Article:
What's this? A non-iPhone news item? Yes, believe it. And if the rumors are true, then we've got some really craveworthy gadgets here. First up is the HTC Omni (rendering pictured right). The supposed upgrade to the HTC Universal (which sadly never landed here in the States) and related to the HTC Advantage, the Omni is said to have a 4-inch, 800x480-pixel WVGA display and VGA and TV outputs. In addition, the Windows Mobile 6 device is equipped with GPS, UMTS/HSDPA, Bluetooth, a 400MHz Samsung SC244X processor, 128MB of RAM, and a full QWERTY keyboard. Again, … Read more
Dangit! I just got back from Italy, and I totally could have used this while I was over there. Though first announced back in April, Sprint has finally released its version of the RIM BlackBerry 8830 World Edition smart phone. Like Verizon's model, the BlackBerry 8830 for Sprint offers dual-mode functionality so you can make calls and receive e-mail around the world; plus, it adds unlocked SIM capabilities, which means you can use SIM cards from other countries. The 8830 switches automatically between CDMA (for the U.S., Canada, and Mexico) and GSM networks to offer seamless international roaming. … Read more
I had a great lunch with associates from rSmart, Unicon, and MIT today at the JA-SIG Conference, and we talked about a vexing issue that plagues software, open source and proprietary alike (though it hurts the open source vendor more): the high cost of sales. (I credit John Lewis, Chief Software Architect, Unicon, for any intelligence in my musings, and take full blame for the inane shrapnel that is my personal contribution to the thread.)
The proprietary world's P&L operates much like the VC's: high, upfront return (license) to cover the expense that Purchasing puts vendors through to earn its business. (Repeat visits, RFPs, etc.) In other words, the proprietary vendor spends five figures on five deals to hopefully get a "home run" return on one of them to subsidize and exceed the costs.
Open source vendors operate differently, as Larry Augustin pointed out at OSBC. [PDF] Open source vendors are about volume in leads, with the leads finding their way back to the company to purchase. Four figures (or less, often) to close a deal, with the intention being that more deals within the pipe will close.… Read more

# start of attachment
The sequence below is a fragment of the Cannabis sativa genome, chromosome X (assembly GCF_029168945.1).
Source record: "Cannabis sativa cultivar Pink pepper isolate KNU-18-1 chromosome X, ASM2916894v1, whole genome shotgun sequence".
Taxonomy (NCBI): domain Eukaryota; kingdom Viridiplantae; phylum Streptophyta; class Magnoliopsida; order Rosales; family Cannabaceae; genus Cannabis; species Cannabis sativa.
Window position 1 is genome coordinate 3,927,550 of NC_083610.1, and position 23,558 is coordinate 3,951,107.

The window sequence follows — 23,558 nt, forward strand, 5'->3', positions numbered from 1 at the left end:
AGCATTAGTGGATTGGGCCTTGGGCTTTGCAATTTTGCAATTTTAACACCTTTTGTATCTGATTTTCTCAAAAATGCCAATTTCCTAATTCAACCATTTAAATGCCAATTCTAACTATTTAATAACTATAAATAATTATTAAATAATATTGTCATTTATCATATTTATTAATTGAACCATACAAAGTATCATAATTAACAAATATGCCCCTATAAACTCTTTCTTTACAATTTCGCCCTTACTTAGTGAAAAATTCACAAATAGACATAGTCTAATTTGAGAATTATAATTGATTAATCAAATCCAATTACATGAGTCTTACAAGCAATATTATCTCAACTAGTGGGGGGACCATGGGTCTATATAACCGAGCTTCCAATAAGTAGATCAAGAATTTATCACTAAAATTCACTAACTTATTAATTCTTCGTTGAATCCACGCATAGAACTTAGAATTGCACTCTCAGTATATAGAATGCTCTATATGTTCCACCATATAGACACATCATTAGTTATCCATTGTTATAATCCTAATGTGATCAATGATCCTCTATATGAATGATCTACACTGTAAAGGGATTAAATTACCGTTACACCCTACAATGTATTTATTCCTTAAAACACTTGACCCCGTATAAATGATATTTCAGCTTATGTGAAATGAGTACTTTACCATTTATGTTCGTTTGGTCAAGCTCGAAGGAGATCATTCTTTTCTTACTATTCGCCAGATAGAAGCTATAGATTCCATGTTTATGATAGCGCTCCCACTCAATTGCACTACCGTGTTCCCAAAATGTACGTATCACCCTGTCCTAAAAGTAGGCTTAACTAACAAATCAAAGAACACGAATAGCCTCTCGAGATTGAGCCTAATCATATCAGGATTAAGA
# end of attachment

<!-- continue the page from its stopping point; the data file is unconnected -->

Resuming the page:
The fifth version of Motorola's Good Mobile Messaging software will be out later this year with improvements to how the software handles attachments, calendar appointments and deleting massive amounts of e-mail.
If you're not using a BlackBerry, your employer might be using Good Mobile Messaging to "push" your corporate e-mail to a mobile device. Good Technology developed the product before being acquired by Motorola last year, and this is the first major release since the acquisition.
Good 5.0 lets you group e-mails by conversation, deleting those threads from hell in one fell swoop. It lets … Read more
Back in February at the 3GSM World Congress, Nokia introduced three new models to its E series of business-centric smart phones: the Nokia E65, the Nokia E61i, and the Nokia E90. We oohed and we ahhed, and went through our usual pangs of defeat as we resigned ourselves to fact that we probably wouldn't see these devices in the United States. Well, lift up your heads and break those piggy banks, my friends, because today the Finnish cell phone manufacturer announced the U.S. availability of the Nokia E65 and Nokia E61i (the E90 is expected to ship in … Read more
What hath the iPhone wrought? Perhaps more computer companies selling fancy phones.
Just as Apple prepares to sell its long-awaited combination smart phone and iPod, six models of unlocked Nokia and Pharos phones have cropped up on Dell's Web site. The Nokia E61, E61i, N73, N80 and N95, and Pharos 600 and 600E are available to be used with any GSM carrier. Prices range from $383 to $736, a bit pricier than when buying directly from a wireless carrier, which subsidizes the price with a contract.
The phones can be found under the small business accessories tab on Dell.… Read more
It's been a long two years since the Sprint PPC-6700 first debuted, and the smart phone is starting to show its age. Fortunately, Sprint has just released its successor in the Sprint Mogul by HTC. It sports a thinner design and features Windows Mobile 6, Bluetooth, Wi-Fi, and EV-DO support. Overall, it's a worthy upgrade but we did have some issues with it. Read our full review to get the scoop and click on the image to take a photo tour of the Mogul.
Man, if I were a Sprint or Verizon Wireless customer, I wouldn't be the happiest camper in the world. After all, the CDMA faithful have had to sit back and watch for the past few months, while their GSM counterparts at T-Mobile and AT&T got one new smart phone after another. Yet, things are starting to look up--for Sprint subscribers, anyway. Today, the carrier announced the Sprint Mogul by HTC, the long-awaited successor to the Sprint PPC-6700. It sports a thinner design, Windows Mobile 6 Professional Edition, a better camera, and more memory. Yet, we have some … Read more